“Japanese leaders at the time saw the church as a tool to promote anti-communist views in Japan,” said Masaki Kito, a lawyer and religious affairs expert. For the group, showcasing close ties to prominent politicians was a way to gain approval for its activity.

Ties between church-affiliated organizations and LDP lawmakers have grown over the decades since the church’s expansion, providing strong political support and votes for the ruling party, experts say, although that the group denied it.

A survey of 128 lawmakers obtained from police and published in Weekly Gendai magazine in 1999 showed the highest-attended events held by the Unification Church’s anti-communist affiliate, the International Federation for Victory over Communism , also funded by Moon, and more than 20 LDP lawmakers. had at least one church member in their offices as a volunteer.



The church denied any favorable treatment from Kishi when it opened a branch in Japan. Tanaka said Abe supported current leader Hak Ja Han Moon’s peace movement, but denied any movement of money between the group and the LDP.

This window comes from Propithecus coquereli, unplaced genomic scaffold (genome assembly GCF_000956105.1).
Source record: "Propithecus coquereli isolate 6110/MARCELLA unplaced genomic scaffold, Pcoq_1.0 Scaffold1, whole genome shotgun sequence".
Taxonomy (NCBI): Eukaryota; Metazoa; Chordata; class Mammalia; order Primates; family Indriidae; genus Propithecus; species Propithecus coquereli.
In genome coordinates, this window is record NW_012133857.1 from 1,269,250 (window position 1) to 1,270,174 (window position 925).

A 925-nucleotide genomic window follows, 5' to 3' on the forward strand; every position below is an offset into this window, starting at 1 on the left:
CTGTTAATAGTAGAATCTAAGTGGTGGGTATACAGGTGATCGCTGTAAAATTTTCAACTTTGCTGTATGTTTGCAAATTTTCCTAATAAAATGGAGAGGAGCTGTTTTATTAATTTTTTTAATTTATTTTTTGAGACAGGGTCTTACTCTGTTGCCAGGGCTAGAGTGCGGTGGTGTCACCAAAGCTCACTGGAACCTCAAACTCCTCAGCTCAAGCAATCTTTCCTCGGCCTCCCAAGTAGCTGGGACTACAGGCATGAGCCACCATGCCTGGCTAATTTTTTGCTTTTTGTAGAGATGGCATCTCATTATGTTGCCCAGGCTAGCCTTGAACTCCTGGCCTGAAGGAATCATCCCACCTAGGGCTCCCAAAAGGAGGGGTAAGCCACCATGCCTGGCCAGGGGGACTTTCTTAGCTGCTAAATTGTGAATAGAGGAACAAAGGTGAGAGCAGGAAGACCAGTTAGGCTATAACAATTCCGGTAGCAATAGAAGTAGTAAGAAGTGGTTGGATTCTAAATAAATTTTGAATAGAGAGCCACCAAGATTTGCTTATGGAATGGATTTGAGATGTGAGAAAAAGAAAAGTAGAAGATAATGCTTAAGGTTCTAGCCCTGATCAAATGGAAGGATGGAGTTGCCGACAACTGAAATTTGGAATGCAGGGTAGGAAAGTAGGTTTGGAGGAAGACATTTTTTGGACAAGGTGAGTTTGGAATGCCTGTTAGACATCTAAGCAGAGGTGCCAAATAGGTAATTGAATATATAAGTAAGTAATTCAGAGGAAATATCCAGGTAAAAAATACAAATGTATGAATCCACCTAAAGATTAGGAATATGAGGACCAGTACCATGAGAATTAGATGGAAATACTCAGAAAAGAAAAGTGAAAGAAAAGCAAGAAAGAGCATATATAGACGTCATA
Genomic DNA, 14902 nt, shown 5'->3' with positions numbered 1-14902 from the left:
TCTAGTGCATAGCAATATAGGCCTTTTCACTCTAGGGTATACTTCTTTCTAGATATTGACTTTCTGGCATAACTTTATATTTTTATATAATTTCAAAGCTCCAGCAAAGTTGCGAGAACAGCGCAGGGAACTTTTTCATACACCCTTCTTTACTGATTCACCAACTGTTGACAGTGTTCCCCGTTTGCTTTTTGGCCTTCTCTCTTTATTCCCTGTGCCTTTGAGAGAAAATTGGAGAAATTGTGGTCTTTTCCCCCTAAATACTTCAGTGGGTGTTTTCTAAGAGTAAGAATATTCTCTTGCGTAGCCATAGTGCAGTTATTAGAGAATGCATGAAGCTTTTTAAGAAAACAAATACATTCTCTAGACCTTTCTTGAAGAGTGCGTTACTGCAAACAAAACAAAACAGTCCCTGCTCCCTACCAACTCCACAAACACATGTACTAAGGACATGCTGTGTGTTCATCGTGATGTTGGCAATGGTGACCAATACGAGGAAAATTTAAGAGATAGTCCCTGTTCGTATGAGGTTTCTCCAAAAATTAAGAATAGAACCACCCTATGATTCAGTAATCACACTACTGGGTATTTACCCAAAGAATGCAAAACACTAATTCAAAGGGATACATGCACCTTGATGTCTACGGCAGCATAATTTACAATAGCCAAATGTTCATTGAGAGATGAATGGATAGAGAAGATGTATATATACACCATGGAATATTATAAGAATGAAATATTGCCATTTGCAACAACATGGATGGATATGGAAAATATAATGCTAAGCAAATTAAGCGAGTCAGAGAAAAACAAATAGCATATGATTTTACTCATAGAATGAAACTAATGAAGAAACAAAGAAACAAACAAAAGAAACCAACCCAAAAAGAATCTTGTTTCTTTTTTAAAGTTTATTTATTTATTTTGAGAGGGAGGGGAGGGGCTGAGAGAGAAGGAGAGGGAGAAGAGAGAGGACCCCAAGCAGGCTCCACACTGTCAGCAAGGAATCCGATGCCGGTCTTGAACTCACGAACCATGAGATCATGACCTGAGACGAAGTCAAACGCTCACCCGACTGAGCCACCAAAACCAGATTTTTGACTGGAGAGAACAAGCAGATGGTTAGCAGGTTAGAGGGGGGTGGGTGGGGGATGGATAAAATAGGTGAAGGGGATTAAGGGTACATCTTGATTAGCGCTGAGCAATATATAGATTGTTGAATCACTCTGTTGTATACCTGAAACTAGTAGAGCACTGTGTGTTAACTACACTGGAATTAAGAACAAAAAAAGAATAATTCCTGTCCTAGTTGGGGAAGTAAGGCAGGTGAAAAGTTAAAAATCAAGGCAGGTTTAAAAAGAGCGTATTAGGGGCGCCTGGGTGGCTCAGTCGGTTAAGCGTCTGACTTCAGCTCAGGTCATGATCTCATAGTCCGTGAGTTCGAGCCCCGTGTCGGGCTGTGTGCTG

The church said Monday it had no records showing Yamagami was a member. The church said it had no direct relationship with Abe, although it did interact with other lawmakers through an affiliated organization.

Members of the National Lawyers Against Spiritual Sales Network, which monitors the church, say they have repeatedly asked Abe and other LDP lawmakers to stop appearing or messaging at events. organized by the Unification Church or its affiliates while ignoring the long-standing church. related issues.


“The assassination shines a light on the Unification Church,” said Koichi Nakano, a professor of international politics at Sophia University in Tokyo. “The church’s relationship with right-wing factions of the LDP and its far-right policies could come under scrutiny,” and lead to a reassessment of Abe’s legacy.

It could lead to revelations about how party views have distorted post-war Japanese society, while blocking progress on issues of gender equality and sexual diversity, Nakano said.


Associated Press writer Hyung-jin Kim in Seoul, South Korea, contributed.